Netflix Is Making Plans For Live Streaming Unscripted Shows And Stand-Up Specials

A new report indicates that Netflix is looking to get into the live streaming business. The beleaguered streaming giant, which suffered a staggering overnight loss of $54 billion last month, is early in development on a live streaming capability for its platform, per Deadline.

Live streaming would, for one thing, enable Netflix subscribers to vote on talent competitions, similar to what network TV viewers do with reality shows like "American Idol" and "Dancing with the Stars." One such show that Netflix has in the pipeline is "Dance 100," which hails from Studio Lambert, the production company behind "The Circle." Ally Love is set to host the series, which is billed as "a street dance competition to find the next superstar choreographer." Contestants will duke it out for the top glory by choreographing "100 of the world's best dancers."

Another potential application for live streaming would be Netflix's stand-up comedy specials. The streamer just wrapped up its first live comedy festival, Netflix Is a Joke, which should yield about a dozen new specials from its various shows. This is the same event where comedian Dave Chappelle was recently attacked onstage, which obviously underscores one of the perils of live streaming, since it could lead to unscripted moments not unlike what happened between Will Smith and host Chris Rock at the 94th Academy Awards in March.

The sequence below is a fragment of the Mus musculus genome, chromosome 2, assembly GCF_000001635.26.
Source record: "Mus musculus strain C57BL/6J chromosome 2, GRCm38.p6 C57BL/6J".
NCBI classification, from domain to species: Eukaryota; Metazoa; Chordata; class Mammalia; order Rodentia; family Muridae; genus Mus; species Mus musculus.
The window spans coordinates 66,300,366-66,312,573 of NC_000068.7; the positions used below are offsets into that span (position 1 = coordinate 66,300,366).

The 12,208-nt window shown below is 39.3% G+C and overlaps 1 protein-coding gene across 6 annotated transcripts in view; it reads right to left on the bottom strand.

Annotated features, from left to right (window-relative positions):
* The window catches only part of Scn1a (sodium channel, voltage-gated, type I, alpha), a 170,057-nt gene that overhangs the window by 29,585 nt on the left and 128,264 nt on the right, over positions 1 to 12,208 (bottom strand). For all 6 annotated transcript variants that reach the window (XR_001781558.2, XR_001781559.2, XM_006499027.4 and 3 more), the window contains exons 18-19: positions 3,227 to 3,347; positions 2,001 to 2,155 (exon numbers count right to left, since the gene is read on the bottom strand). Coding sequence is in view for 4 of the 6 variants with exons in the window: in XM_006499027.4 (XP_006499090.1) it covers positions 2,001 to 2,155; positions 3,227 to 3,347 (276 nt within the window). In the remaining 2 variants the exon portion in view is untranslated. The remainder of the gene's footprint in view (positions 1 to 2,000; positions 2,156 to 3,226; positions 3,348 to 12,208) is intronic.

Some drew a correlation between that incident and what happened to Chappelle, who was performing at the joke fest's Hollywood Bowl venue in Los Angeles, when — according to NBC News — an audience member charged the stage and tackled him. However, live streaming would likely employ a slight time delay to help filter out unplanned occurrences like that or any wardrobe malfunctions.

The future of Netflix: A network TV model?

Deadline also notes that live streaming might open Netflix up to the prospect of more reunion specials for reality shows like "Selling Sunset." Just last week, we heard that it may be introducing an ad-supported tier before the end of the year, and when you couple this with the idea of it streaming reality shows and having fans vote on them, it feels like the lines between it and network television are becoming more and more blurred.

Netflix is currently facing a lawsuit from shareholders for misleading investors about company growth, so it's clearly not having the best year. If it's hemorrhaging subscribers, many of whom may be cord-cutters who abandoned broadcast TV for streaming services, I'm not sure remaking itself in the mold of network television is the best route to go. With its recent troubles, the streamer may simply be desperate to explore new options.